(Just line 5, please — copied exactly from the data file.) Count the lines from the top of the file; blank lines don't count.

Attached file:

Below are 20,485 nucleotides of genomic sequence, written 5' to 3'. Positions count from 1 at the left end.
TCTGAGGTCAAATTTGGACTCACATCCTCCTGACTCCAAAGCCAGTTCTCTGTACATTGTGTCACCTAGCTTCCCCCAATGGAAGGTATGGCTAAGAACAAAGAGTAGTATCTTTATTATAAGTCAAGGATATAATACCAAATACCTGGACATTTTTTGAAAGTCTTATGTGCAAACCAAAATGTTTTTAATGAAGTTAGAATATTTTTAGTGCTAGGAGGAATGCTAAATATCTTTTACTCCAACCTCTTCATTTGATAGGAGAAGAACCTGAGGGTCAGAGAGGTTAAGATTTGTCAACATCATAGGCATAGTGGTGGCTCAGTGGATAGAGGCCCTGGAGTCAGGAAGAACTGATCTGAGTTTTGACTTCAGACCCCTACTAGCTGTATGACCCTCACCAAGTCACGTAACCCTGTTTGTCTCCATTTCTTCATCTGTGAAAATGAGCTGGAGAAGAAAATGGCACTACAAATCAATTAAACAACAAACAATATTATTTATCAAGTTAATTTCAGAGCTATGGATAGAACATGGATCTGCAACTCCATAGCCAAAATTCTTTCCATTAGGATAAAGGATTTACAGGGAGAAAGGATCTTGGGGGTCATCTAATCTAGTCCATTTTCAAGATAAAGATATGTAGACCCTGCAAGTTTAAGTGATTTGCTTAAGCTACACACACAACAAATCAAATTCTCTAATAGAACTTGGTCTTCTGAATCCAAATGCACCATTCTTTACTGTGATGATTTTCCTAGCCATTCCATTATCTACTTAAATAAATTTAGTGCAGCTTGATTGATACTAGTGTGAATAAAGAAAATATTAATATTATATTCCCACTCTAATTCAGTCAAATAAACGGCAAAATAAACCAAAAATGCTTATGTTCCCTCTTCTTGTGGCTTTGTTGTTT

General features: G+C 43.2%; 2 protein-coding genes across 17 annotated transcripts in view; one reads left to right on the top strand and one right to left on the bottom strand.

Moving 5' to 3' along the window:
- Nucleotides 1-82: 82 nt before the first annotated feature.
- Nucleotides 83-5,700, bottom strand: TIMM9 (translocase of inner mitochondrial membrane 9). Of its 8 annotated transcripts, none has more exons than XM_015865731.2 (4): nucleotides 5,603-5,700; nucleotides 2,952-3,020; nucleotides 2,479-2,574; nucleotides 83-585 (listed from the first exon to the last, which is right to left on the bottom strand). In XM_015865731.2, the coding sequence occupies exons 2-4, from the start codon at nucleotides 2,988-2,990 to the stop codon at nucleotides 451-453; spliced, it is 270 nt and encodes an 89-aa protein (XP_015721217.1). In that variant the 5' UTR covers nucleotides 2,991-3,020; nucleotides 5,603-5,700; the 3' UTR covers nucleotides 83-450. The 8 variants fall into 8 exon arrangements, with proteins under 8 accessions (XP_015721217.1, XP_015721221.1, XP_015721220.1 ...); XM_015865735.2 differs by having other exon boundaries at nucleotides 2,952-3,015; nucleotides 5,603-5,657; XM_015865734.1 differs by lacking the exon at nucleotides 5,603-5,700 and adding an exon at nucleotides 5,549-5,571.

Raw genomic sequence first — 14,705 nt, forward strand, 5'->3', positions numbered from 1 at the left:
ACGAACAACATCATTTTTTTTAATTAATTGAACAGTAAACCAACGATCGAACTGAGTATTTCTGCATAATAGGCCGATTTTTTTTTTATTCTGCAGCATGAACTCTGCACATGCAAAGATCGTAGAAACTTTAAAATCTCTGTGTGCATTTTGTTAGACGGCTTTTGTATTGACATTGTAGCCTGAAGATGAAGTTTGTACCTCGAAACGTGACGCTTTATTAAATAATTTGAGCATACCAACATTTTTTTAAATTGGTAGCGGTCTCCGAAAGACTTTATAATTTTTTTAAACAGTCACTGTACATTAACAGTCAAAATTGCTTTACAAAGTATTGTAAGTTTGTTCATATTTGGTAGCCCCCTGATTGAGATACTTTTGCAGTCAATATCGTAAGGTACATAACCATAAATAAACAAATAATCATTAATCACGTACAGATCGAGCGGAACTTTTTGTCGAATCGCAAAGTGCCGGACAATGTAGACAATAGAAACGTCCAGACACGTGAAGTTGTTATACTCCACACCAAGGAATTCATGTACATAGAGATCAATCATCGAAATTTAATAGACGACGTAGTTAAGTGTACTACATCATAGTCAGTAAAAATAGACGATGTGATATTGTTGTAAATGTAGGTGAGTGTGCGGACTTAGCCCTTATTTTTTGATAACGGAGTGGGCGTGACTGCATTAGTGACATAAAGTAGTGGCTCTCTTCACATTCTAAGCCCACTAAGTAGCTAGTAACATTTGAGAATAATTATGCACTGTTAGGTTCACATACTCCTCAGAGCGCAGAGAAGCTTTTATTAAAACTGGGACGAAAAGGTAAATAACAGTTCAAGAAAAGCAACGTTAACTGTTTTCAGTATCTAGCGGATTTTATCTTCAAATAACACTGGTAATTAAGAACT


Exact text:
- Nucleotides 1-82: 82 nt before the first annotated feature.